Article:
An occlusal splint or a mouth guard is an orthotic device that is specifically designed with the help of computer technology. It fits over the surface of upper and lower teeth, reduces tension, and stimulates jaw movement. Dental professionals usually recommend occlusal splints for people who grind their teeth or have a history of pain and dysfunction associated with their temporomandibular joints (TMJ).
Splints offer an effective and non-invasive treatment for jaw disorders and protect dentition. They are usually worn at night, but if your habits of teeth clenching or bruxism are severe, your dentist may advise you to wear them during the day as well. Keep reading to learn how these dental devices protect your oral health and why you need them.
SIGNS AND SYMPTOMS THAT INDICATE YOU MIGHT NEED AN OCCLUSAL SPLINT:
An occlusal splint is fabricated with a combination of high-impact acrylic and thermoplastic material. This rigid material protects the surfaces of the teeth from abrasion and effectively absorbs pressure generated during bruxism.
It may also relieve stress on the jaw joint and alleviate the symptoms of muscle and joint pain. You might be in need of an occlusal splint if you are suffering from any of the following issues:
- Clenching and grinding
- Fractured, cracked or loose teeth
- Headache, sore jaws or ear pain
- Toothache and stiffness in the face and temples
- Pain in jaws while eating
- Sensitivity to hot and cold
- Temporomandibular dysfunction (TMD)
- Premature wear and tear of teeth
Occlusal splints are custom-made to eradicate all these issues and provide people with a good night’s sleep. Besides aiding in the management of bruxism, splints also realign the mouth and eliminate the need for complex dental procedures.
TYPES OF OCCLUSAL SPLINTS:
There are usually two types of occlusal splints that you can opt for depending on your personal needs and oral condition.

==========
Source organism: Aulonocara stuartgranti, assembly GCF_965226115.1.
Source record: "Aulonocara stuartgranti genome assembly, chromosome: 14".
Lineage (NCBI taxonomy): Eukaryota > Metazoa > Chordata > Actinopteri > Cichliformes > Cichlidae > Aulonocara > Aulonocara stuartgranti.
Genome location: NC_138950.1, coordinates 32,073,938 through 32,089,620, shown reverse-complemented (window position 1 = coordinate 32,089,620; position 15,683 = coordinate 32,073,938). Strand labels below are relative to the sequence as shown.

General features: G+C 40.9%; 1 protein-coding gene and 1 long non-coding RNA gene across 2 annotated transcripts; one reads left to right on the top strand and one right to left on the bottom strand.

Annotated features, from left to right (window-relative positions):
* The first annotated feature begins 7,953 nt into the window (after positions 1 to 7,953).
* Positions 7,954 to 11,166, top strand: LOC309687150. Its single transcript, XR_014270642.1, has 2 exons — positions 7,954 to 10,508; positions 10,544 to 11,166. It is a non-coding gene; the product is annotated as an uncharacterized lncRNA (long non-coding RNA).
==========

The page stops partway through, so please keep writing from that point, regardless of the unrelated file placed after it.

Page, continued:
1. PERMISSIVE OCCLUSAL SPLINTS:
Permissive splints are the most common ones that relieve the pressure on the jaw muscles and help prevent bite misalignment. They fit over the upper and lower teeth. Moreover, permissive splints have a smooth bite surface that allows the jaw to close freely and teeth to glide in an unimpeded manner, providing a more symmetrical resting position.
2. NON-PERMISSIVE OCCLUSAL SPLINTS:
Non-permissive splints are particularly designed with indentations to minimize jaw movement. They direct the jawbone to a forward position. This kind of splint is used to treat certain structural disorders in jawbone articulation.
FACTS THAT YOU SHOULD KNOW ABOUT OCCLUSAL SPLINTS:
Before purchasing an occlusal splint, there are various things that you need to consider:
- Occlusal splints need periodic adjustments. However, their number of adjustments depends on the structural condition of the TMJs.
- These splints are not a panacea. Their effectiveness is based on the type of material they are fabricated from.
- If this appliance does not fill well in your mouth, it can cause discomfort or pain.
Furthermore, before getting an occlusal splint, patients should ask everything about this procedure from their dentists to ensure a smooth treatment process.